7 Mistakes You Should Avoid After a Car Accident
A car accident can be an overwhelming experience, especially when the injuries and damage to the car are extensive. However, how you respond right after the accident can determine if you worsen the situation or protect your rights.
Knowing the mistakes to avoid is equally important as knowing what to do after an accident. Your odds of receiving your due compensations for the loss suffered go up when you avoid making these eight mistakes after the car crash.
1. Not contacting your insurance company and attorney
After an accident, it is your obligation to notify your insurer immediately the crash happens, failure to which you will be in contractual breach. Notifying the insurance company does not mean you have to disclose all the details. Talk to an attorney about your car accident to guide you on the information you should share with the insurer.
2. Failing to call the police
Whether the accident results in extensive or minor injury and damage, a police report is necessary. It details valuable clues and assessment details about the accident that can be invaluable when settling your insurance claim. Make sure you take the officer's details and correct any errors that the officer may have made in the report while the details are still fresh in your mind.
3. Leaving the accident scene
Never leave an accident scene that resulted in an injury or property damage, as it is an offense that can result in being criminally charged. The vehicle's post-collision resting positions help the investigating officers determine the drivers' collision mechanics and apportion fault.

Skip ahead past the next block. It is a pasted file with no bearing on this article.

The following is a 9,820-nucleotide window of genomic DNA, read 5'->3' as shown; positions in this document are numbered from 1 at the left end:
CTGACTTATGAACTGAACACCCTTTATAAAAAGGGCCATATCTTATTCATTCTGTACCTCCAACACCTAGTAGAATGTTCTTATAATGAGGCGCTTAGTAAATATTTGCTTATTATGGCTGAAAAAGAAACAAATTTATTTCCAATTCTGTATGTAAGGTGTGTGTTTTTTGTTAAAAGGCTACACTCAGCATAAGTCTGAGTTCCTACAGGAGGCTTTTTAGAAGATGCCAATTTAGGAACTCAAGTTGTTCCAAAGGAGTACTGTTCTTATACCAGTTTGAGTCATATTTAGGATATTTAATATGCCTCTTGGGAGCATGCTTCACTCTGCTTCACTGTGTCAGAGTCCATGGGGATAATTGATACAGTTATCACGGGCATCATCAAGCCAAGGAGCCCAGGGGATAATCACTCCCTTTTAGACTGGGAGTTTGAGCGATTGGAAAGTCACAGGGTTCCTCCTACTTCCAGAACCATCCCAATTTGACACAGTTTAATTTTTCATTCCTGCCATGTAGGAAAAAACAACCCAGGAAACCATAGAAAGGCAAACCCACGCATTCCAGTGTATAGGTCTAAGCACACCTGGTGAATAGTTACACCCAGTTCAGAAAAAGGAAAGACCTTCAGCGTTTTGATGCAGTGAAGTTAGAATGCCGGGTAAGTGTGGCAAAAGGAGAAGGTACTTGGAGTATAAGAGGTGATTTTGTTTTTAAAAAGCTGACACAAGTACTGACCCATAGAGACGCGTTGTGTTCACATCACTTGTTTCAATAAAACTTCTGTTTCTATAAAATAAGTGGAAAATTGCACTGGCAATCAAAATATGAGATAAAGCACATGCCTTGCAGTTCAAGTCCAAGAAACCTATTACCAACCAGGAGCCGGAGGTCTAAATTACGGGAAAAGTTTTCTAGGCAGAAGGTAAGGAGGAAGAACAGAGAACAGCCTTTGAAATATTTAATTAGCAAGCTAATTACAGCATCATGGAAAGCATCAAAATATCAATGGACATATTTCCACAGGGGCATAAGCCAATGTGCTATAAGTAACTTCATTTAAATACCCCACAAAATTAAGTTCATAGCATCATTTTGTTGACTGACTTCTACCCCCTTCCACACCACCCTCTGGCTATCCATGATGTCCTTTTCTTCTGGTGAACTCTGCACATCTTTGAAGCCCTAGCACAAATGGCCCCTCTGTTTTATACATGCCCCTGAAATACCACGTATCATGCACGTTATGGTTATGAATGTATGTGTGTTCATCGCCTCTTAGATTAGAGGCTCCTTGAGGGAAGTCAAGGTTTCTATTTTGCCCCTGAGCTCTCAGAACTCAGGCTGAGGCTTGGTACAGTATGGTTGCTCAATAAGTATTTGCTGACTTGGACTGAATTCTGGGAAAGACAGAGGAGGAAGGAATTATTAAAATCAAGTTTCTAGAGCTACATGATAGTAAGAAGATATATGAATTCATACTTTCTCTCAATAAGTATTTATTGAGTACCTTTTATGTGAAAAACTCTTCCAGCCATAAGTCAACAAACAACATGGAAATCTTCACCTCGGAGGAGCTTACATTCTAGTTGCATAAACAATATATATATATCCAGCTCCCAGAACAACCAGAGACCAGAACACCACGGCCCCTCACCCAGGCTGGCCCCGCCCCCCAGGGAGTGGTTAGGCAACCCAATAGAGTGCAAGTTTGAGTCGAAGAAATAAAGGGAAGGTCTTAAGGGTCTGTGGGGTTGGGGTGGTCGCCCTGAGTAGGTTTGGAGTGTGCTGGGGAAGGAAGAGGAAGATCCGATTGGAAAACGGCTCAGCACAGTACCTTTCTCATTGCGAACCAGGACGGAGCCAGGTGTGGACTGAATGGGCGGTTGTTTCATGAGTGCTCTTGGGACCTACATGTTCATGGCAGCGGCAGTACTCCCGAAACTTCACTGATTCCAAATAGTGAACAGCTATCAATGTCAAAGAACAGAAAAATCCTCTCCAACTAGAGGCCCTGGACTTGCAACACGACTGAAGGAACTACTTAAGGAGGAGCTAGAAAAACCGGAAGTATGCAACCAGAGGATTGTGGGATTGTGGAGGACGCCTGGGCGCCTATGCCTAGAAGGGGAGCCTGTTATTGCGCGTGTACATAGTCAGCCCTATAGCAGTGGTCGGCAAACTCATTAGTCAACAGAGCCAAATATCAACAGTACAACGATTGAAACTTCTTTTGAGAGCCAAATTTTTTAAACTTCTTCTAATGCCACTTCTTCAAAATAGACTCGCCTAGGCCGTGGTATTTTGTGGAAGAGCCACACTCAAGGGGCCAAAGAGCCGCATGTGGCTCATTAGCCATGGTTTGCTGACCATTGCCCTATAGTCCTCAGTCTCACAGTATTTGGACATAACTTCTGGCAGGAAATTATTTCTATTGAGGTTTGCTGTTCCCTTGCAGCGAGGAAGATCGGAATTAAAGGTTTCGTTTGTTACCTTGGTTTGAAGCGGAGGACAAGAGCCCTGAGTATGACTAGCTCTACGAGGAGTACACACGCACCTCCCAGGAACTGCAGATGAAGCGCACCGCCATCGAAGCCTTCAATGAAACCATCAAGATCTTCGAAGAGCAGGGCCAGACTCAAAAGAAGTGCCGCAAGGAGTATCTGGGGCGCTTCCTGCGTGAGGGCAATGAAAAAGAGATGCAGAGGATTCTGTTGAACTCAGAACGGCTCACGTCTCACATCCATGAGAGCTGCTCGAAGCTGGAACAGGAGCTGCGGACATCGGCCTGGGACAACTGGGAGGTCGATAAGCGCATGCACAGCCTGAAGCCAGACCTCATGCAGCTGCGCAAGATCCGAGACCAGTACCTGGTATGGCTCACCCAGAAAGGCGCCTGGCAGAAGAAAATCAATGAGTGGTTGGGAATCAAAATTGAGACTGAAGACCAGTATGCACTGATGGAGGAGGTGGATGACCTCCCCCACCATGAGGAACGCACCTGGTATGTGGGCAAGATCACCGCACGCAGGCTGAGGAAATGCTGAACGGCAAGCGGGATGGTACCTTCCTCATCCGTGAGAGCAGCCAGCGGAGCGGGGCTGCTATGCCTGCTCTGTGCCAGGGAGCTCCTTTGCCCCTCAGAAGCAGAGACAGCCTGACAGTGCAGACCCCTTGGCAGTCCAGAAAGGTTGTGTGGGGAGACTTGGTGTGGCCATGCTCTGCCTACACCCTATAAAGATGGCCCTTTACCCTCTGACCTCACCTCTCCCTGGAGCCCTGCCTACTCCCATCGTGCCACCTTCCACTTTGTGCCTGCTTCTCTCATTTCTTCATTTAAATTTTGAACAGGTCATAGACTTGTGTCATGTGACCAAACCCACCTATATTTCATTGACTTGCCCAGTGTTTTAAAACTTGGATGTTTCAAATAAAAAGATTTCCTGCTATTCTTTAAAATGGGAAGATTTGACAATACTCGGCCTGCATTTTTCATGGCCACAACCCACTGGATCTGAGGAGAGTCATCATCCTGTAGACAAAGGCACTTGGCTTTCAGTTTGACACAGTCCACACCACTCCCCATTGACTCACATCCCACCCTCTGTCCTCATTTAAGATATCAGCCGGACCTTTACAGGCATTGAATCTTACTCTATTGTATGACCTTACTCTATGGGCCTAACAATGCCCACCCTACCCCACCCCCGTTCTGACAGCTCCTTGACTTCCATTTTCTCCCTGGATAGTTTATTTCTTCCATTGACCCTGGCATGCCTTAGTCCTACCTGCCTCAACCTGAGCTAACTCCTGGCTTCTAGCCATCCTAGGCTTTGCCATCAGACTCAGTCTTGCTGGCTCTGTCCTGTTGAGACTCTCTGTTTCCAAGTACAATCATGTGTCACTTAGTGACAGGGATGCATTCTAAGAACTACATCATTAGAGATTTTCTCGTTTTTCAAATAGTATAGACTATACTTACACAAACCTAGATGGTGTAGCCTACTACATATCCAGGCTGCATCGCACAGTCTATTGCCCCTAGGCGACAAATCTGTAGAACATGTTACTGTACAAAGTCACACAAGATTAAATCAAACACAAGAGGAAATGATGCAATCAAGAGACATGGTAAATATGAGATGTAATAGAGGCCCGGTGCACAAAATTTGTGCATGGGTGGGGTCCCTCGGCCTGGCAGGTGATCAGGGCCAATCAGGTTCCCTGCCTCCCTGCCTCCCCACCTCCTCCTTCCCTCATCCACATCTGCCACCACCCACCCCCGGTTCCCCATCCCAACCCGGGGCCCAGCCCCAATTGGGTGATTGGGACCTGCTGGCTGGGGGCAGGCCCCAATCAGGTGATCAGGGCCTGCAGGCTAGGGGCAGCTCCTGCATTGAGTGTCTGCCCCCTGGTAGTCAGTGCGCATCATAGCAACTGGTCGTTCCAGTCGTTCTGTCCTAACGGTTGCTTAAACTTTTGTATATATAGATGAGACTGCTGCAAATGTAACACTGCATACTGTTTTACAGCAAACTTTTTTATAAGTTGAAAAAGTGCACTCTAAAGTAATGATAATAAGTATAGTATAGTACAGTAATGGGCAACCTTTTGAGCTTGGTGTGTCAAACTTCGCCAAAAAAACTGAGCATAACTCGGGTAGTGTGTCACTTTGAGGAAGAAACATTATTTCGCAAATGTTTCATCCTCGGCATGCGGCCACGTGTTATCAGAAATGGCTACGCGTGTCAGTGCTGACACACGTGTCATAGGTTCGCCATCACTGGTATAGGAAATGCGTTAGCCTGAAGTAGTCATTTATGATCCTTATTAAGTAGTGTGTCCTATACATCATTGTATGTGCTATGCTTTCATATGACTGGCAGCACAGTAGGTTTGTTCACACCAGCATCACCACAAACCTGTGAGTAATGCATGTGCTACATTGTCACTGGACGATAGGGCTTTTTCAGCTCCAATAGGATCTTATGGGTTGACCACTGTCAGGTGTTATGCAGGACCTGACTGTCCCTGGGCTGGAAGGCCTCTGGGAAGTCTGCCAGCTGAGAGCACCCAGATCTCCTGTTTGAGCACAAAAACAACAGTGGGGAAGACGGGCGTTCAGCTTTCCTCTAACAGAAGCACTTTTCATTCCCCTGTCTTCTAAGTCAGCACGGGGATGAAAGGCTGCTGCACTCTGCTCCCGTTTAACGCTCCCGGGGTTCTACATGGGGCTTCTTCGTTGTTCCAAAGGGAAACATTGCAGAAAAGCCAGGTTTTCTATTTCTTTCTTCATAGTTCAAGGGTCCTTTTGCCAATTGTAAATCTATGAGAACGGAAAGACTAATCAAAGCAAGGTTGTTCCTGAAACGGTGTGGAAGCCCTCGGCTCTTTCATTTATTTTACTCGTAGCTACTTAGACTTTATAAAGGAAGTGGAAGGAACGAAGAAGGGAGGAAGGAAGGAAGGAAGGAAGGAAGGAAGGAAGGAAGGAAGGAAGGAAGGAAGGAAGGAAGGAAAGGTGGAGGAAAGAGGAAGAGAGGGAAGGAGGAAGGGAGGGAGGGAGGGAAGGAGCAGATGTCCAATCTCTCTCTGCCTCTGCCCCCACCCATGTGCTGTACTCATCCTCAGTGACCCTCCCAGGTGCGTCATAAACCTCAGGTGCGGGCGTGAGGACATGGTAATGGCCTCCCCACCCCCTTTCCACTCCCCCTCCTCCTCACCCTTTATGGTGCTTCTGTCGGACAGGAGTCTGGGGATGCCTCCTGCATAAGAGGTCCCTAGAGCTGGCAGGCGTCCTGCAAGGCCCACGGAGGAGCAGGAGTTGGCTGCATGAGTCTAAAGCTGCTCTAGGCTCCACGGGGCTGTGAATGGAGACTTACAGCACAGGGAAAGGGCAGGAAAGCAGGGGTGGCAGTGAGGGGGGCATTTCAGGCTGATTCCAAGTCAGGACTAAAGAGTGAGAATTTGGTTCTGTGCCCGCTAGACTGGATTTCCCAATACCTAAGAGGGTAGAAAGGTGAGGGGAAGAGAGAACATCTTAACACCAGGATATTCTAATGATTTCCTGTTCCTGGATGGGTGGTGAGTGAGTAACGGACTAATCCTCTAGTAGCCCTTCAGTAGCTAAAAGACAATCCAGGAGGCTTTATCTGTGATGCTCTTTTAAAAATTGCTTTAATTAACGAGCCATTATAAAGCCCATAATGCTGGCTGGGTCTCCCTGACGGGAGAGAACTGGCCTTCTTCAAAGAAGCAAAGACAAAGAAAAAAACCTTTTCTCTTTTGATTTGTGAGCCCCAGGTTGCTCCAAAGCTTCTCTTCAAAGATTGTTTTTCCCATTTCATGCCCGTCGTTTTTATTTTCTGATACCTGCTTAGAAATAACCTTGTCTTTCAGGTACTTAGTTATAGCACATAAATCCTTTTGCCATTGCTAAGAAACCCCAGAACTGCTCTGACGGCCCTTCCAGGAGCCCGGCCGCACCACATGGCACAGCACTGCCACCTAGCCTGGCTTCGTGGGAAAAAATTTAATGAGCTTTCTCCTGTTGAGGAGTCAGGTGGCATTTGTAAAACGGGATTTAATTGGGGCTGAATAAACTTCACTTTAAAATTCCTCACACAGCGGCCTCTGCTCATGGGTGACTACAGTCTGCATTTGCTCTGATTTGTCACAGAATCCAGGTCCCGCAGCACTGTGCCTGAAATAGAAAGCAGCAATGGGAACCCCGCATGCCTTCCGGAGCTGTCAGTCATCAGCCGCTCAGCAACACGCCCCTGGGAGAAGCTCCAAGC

4. Admitting fault
Remember that you should never wwwit to fault in a car accident or feel the urge to apologize to the other driver. An innocuous apology can be seen as an implication of responsibility and jeopardize your right to compensation. Please leave it to the jury to determine the party at fault.
5. Failing to document the accident scene
As much as the accident leaves you in shock, recording details about the scene and damage caused is very critical. The evidence will protect you from any fabricated allegation that the at-fault driver or insurance adjuster may try to make against you. Take photos and videos of everything like injuries suffered, other driver's personal and vehicle details and damages.
6. Declining medical care or ignoring doctor's advice
If you get injured in an accident, whether the injuries are severe or mild, make sure you seek medical attention immediately. Some severe injuries from the accident may take longer to manifest, yet have life-long consequences, which medical intervention can sort out.
Follow the doctor's advice to the latter, attend your appointments without fail, and document all the medical reports and expenses from the treatment. You do not want to jeopardize your personal accident compensation from the insurance company.
7. Stretching the truth or withholding details
After a crash, you should disclose all details surrounding the accident to the police without withholding or exaggerating anything. This information is compiled into a police report that legal counsel looks into whendetermining liability for the accident. Describe everything from what you saw, heard, or felt. The same applies when detailing your injuries to the paramedics that respond to the accident. The medical paper trail is essential for your personal injury lawsuit.
Car accidents come with a lot of physical, mental, and financial turmoil. In all that confusion, it is easy to make mistakes that might put your rights at risk. Engaging a personal accident attorney takes some pressure off, allowing you to concentrate on the healing while the attorney fights for your compensation rights.